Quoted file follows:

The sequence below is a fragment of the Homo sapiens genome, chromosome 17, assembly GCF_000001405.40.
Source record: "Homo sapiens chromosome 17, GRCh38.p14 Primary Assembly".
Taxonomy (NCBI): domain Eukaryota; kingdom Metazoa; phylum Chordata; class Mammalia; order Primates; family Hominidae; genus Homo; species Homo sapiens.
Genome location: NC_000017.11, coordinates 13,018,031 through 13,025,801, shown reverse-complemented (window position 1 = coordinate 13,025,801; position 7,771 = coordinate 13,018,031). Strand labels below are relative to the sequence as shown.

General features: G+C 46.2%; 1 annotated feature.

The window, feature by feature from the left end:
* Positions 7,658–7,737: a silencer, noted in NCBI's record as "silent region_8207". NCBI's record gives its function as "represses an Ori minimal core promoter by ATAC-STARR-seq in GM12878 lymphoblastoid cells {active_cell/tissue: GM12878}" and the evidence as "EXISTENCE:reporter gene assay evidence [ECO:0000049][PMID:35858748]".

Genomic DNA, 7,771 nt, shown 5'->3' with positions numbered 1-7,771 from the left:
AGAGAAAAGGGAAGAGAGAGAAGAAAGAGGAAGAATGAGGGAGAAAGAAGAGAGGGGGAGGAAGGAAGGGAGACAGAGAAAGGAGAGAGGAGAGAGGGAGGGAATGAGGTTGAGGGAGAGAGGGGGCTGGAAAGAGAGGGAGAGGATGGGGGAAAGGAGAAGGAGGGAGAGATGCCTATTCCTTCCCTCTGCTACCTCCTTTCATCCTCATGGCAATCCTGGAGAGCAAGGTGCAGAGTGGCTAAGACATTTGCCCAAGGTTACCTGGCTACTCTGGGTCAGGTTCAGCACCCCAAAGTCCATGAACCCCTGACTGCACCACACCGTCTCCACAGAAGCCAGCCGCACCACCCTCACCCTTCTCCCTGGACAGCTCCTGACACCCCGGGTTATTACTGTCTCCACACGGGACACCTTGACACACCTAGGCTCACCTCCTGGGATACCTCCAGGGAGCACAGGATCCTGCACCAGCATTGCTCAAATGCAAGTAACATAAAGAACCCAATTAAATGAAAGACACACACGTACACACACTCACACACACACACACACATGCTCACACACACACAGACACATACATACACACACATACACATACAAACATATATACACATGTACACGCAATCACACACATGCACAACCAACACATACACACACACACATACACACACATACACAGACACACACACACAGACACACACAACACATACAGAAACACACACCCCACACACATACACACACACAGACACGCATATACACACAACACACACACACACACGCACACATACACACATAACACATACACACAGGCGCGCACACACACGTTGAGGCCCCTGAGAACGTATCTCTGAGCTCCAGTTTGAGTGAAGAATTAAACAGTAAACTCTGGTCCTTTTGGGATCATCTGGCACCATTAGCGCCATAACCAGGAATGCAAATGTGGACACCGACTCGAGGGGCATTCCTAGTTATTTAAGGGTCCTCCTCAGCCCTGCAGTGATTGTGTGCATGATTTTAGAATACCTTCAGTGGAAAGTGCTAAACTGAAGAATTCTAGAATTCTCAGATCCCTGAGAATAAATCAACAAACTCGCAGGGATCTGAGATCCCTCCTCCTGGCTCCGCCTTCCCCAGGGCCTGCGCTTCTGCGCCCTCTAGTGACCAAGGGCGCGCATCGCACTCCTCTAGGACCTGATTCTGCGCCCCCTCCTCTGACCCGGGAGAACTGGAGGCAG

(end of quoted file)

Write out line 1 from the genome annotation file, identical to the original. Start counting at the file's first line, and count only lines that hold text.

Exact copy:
The sequence below is a fragment of the Homo sapiens genome, chromosome 17, assembly GCF_000001405.40.